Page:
It is partly for these reasons that the United States has already, to a certain extent, de-emphasized nuclear weapons in its security strategy. The 2010 US Nuclear Posture Review placed new limits on the circumstances under which the United States would contemplate using nuclear weapons. It asserted that no new nuclear warheads would be developed. Yet Kroenig remains a strong advocate of upgrading the US nuclear arsenal, without limits, and he continues to regard nuclear weapons as the ultimate instruments of military power.

Not that Kroenig is obliged to agree with his nation’s president, but Kroenig’s support for unbridled nuclear modernization stands in marked contrast to the Obama administration’s goal of establishing a world free of nuclear weapons. Obama, in his 2009 Prague speech, not only expressed this goal but also committed himself to continuous reductions in nuclear arsenals and to continuing disarmament negotiations with Russia. Perhaps Kroenig would dismiss Obama’s approach as "fantasy," but even US national security figures such as Henry Kissinger, George Shultz, Sam Nunn, and William Perry subscribe to largely the same goals.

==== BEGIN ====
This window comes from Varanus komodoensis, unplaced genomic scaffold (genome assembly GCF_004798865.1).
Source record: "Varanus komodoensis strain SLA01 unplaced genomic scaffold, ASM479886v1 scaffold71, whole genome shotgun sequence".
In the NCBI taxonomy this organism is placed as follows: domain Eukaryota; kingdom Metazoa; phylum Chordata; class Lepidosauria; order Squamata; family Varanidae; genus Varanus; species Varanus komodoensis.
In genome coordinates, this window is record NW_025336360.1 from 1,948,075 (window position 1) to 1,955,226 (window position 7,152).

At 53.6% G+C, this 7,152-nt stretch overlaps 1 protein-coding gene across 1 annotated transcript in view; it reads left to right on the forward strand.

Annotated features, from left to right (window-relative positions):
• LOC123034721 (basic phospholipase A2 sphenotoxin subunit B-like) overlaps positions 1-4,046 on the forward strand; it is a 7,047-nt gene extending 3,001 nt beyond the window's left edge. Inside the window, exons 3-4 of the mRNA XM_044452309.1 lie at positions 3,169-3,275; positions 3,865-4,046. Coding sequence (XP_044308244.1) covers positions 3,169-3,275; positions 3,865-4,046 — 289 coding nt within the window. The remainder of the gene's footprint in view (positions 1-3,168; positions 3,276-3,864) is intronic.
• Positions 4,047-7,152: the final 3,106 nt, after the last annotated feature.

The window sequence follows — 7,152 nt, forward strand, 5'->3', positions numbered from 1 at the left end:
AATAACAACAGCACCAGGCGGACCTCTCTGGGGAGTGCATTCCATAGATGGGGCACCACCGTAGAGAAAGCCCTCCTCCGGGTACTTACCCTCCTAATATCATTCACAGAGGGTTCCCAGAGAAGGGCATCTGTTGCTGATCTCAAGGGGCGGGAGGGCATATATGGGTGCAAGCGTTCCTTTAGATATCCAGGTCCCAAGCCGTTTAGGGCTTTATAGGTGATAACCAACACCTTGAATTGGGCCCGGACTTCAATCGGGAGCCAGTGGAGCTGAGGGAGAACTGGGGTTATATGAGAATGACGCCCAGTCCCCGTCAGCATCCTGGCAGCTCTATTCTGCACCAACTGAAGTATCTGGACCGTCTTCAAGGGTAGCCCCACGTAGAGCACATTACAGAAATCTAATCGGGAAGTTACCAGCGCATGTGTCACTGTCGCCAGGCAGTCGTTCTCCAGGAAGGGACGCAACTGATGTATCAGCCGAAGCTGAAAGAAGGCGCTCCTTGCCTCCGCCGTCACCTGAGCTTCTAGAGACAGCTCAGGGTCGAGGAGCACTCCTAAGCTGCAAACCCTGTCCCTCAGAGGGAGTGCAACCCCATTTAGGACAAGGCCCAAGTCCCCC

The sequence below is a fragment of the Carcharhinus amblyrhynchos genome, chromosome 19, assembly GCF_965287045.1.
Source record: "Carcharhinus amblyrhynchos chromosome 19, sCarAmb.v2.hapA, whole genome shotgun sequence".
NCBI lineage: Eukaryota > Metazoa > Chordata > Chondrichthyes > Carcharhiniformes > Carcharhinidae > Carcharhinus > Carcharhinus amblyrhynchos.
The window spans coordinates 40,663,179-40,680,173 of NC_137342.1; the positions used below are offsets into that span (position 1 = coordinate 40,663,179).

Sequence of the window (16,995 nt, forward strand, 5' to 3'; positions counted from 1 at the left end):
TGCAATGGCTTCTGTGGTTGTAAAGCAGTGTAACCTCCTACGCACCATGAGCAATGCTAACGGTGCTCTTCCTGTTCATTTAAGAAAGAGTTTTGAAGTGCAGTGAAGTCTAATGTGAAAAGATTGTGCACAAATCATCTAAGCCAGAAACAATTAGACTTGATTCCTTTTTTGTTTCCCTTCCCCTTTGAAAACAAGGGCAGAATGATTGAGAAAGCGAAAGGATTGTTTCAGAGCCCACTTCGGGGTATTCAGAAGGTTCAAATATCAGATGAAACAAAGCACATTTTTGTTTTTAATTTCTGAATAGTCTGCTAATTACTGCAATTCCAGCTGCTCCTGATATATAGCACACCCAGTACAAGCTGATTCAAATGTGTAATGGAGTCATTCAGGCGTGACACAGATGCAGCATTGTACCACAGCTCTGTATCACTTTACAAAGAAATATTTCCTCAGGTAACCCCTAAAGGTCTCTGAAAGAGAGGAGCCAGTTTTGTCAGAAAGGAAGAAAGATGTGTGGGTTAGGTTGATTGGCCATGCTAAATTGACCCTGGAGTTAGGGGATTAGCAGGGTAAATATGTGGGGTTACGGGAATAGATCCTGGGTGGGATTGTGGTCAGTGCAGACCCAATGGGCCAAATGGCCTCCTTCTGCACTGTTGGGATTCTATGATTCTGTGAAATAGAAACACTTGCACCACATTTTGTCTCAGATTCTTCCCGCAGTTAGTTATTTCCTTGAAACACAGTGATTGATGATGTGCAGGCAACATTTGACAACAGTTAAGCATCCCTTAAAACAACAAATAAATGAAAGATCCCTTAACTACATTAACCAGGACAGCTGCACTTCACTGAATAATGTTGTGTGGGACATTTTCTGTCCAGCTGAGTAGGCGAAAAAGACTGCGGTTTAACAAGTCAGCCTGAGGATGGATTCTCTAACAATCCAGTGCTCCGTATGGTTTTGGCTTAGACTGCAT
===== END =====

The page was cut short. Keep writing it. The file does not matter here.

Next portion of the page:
That said, I very much concur with Kroenig’s view that general disarmament will require that the root causes of international insecurity be eradicated. What Kroenig doesn’t take into account, however, is that US desire for complete security is itself a force undermining global security. As Kissinger wrote in 1959, "The stability of an international system depends on the degree to which it combines the need for security with the obligation of self-restraint. … [T]o seek security entirely through physical domination is to menace all other countries. For absolute security for one country must mean absolute insecurity for all others."